Blog Viewer

Where Most Freemium Games Fail, Kabam Aims to Win


A few years ago, I downloaded my first freemium game. I played it for a while and then had an issue. I submitted a ticket on the company's support website. Forty-eight hours later I got a response. By then I had already deleted the game and moved on to another one. So I deleted the email and forgot about the game. After unconsciously repeating this process seven or eight times, I began to wonder, why could I not stick to one game and why would I not spend time to get deeper into these games?

Through the lens of my support leader eyes, it became clear. These gaming companies were not engaging me, they were not focused on my behaviors, and therefore I was not invested in their product. They lost my eyeballs, interest, and my attention.

It then occurred to me that this lack of engagement, care, and sense of urgency is costing these companies tons of potential players and money. And they probably do not even realize it. To prove out my theory, learn more, and lend my experience, I decided to join one, Kabam.

What Is Freemium and Why Does it Matter to Gaming?

For folks new to this business concept, here are some additional details. Wikipedia describes the Freemium concept in this way: “Freemium is a pricing strategy by which a product or service (typically a digital offering or application such as software, media, games, or web services) is provided free of charge, but money (premium) is charged for proprietary features, functionality, or virtual goods”.

According to a variety of sources, this term or larger business approach started circa 2006. Phil Libin, CEO of Evernote, was quoted in a Fast Company article that explains clearly the value of the freemium model. He states, "The easiest way to get 1 million people paying is to get 1 billion people playing."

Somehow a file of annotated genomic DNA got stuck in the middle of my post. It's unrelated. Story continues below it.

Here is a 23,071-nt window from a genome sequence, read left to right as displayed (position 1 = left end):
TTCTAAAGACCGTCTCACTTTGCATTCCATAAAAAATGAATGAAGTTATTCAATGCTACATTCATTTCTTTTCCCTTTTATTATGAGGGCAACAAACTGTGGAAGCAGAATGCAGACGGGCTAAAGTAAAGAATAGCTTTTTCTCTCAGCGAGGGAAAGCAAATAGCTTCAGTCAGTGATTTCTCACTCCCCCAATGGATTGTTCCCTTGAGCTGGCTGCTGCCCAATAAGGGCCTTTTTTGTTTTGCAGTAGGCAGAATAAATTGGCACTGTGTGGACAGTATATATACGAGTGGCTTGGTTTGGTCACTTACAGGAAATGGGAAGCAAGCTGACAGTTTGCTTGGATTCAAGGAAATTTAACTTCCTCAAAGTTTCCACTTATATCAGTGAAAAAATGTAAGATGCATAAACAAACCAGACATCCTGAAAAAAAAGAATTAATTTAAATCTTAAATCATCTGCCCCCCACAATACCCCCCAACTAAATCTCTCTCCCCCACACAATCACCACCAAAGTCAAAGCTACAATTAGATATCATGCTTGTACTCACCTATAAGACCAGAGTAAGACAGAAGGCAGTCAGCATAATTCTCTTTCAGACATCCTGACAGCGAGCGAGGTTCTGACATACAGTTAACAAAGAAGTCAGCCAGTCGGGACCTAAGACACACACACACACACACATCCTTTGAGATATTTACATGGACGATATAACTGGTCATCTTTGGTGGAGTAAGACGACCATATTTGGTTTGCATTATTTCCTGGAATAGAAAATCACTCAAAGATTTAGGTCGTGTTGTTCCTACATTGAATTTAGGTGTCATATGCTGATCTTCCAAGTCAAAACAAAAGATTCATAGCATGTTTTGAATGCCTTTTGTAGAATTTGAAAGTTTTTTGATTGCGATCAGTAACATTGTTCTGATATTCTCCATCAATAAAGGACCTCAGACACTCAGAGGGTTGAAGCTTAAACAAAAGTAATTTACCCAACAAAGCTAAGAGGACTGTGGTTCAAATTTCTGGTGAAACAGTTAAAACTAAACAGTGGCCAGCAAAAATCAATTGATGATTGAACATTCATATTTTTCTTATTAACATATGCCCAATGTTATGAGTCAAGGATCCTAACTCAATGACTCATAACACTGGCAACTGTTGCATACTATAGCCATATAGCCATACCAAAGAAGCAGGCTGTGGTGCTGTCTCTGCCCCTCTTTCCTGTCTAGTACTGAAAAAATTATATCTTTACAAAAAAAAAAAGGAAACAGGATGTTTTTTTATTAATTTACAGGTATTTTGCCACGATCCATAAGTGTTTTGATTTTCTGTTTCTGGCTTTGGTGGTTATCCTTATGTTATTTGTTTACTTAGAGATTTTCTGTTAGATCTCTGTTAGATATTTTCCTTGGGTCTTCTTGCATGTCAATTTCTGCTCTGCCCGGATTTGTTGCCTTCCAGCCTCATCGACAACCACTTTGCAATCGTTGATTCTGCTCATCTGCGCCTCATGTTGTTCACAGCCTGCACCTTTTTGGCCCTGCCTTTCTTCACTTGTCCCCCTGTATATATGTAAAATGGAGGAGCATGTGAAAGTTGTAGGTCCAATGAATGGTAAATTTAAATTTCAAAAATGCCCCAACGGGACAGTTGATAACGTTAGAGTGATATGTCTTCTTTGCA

In the mobile gaming context, consider the revenue forecast from the Global Games Market Report for 2016-2020. Over the next four years, the market share of mobile gaming will jump from 29% to 40% of all gaming revenue, or $26.3B. This means the more eyeballs you have, the more downloads you get, leads to more opportunities to influence players to play and spend in a freemium game.

What I Learned at Kabam

Upon joining Kabam, I completed a comprehensive player listening tour across all disciplines. It was very informative and helpful to understand how our talented designers, developers, operations, support, and producers think and operate on a daily basis. I was amazed at the passion and focus each role had for our players and that everyone in the company plays our games every day. As I dug deeper into my support and community discipline, I found some compelling challenges that were different than other industries I had worked in.

The first challenge is the word “free” means something different to each player who downloads our game. Often, our players and we as creators have a different understanding of what the value of free is. This complexity requires different ways of thinking and engaging our players, as well as how we operate our business. A mapping of how players value themselves and how we value them has been a key differentiator to Kabam’s success.

The second challenge is how gaming board rooms around the world invest in their support and community teams. The trend is to follow the same strategy they used with their console games. This antiquated thinking leads to a broad brush business approach to all of their players, even if many are more invested (time+money) in your game than others. Kabam thinks about this differently. We have the ability to clearly identify who our players are and invest in them in kind.

The third challenge is the world is changing and faster.

The world has changed, everything moves faster, people want things now and on their terms, and a gaming company's challenge to engage and retain a player’s attention has never been harder.